Chutney to the rescue

Updated: May 02, 2020, 09:16 IST | Sukanya Datta | Mumbai

A Chennai techie has created a chutney recipe generator that lets you make the most of the ingredients at home. We invited a Santacruz-based copywriter to give it a shot.

Chennai-based software engineer Krish Ashok prefers to bring to the table an unnatural ingredient: science. "Most recipes require you to weigh proportions and follow specific instructions. Nobody actually weighs ingredients. I'm always trying to bring in some amount of engineering into this process to create a standard template, which one can follow to concoct their own recipe," he says. A product of this engineering is The Amaklamatic Chutney Recipe Generator — a Google excel sheet that allows you to choose ingredients at home to create a recipe based on the same. Although Ashok created it last year, another techie found it and refined the interface recently, turning it into a handy lockdown tool to innovate with what's available in the pantry.

"The idea was to have a database of ingredients — raw materials like carrots; items that need to be cooked like eggplants; a nutty element like peanuts or urad; herbs; salts; acids like vinegar or orange juice; and some sort of tempering. There's a growing list of choices for these categories that one can select to generate a recipe," he shares. However, he admits that a randomly generated recipe may not always work. "The idea is to inspire people with the ingredient list, get them to pick the right one with practice and give them new ideas," says the techie who is working on similar generators as prep for a book on food science.

Krish Ashok; Namrata Agarwal
Krish Ashok; Namrata Agarwal

What's 'amaklamatic', we ask? "It's derived from amakalam in Tamil, which means fantastic," he chuckles. Namrata Agarwal, a Santacruz-based copywriter trying to make most of the lockdown in the kitchen, gives the generator a shot to find out if it really works.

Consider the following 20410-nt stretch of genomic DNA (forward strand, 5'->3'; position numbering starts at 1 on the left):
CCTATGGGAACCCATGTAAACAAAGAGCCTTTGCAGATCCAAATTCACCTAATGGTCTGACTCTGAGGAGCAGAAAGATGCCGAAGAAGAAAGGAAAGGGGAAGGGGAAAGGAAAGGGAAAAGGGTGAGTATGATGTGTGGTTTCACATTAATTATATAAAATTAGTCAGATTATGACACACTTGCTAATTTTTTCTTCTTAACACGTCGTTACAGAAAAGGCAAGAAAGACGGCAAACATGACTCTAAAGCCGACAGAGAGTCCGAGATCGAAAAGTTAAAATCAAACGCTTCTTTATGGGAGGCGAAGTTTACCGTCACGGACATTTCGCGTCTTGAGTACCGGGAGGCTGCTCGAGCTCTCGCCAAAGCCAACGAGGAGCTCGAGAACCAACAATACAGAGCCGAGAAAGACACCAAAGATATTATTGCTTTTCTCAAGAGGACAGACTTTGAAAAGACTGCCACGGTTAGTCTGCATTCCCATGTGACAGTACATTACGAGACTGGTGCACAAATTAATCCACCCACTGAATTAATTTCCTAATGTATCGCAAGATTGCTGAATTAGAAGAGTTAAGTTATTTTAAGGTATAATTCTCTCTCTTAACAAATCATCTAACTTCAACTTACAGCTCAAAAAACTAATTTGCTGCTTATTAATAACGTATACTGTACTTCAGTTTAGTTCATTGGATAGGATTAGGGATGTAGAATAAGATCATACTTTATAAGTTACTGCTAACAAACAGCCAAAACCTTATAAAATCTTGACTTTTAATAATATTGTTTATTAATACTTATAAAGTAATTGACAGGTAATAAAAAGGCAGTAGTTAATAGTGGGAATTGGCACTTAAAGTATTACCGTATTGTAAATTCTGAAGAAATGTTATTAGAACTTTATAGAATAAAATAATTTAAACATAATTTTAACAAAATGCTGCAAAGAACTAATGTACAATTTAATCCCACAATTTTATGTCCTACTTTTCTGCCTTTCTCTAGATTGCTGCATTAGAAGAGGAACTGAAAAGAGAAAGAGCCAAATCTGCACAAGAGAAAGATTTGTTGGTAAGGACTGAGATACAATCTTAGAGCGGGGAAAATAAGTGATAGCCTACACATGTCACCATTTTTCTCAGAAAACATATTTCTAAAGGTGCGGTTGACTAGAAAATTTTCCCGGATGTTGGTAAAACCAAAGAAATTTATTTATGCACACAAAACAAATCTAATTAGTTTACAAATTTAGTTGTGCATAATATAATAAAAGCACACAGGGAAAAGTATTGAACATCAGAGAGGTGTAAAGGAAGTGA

Tomato-garlic chutney

From left) The onion- ginger chutney and  tomato-garlic chutney  that Agarwal made  using the generator(From left) The onion-ginger chutney and tomato-garlic chutney that Agarwal made using the generator

"The system sounded fascinating and didn't disappoint when I tried it as it's based on the age-old principle of balancing flavours. The best part is leftovers in the fridge are sufficient to begin with," says Agarwal who picked tomato, garlic, ginger, peanuts, coriander, salt, lime juice and sugar. "The recipe required that I flame-grill the tomatoes. I love the aroma and complexity of flame-grilled tomatoes in sauces but had never tried it for a chutney. I could sauté the tomatoes, too, I suppose, but flame-grilling made the difference. Along with the sautéed garlic and raw ginger, it made for a delicious combination. Though the recipe says add 'some' peanuts, I'd say you can add one or two," she claims, adding that it goes well with snacks like samosas.

Onion-ginger chutney


For the second chutney, Agarwal decided to use up some onions, the only other ingredient in abundance in her pantry right now. "The caramelised onions paired with ginger and peanuts was a new combination for me. I roasted the peanuts just till they had some crunch. The recipe required me to add some lemon juice to cut through the sweetness. The ginger complemented the caramelised onions," she shares, but adds that it would probably work better as a spread.

The generator provides specific instructions for every ingredient
The generator provides specific instructions for every ingredient

What worked: The specific instructions for ingredients, for instance, flame-grilling the tomatoes, is of great help, says Agarwal. "It simplifies the process. The extensive list of options for vegetables can lead you to try something new and it's easy to use."

What didn't work: For the end result to be a hit, you must know what flavours you like and what ingredients work together, she says. "Although an unlimited number of chutneys can be created, only some will taste delicious," she adds.

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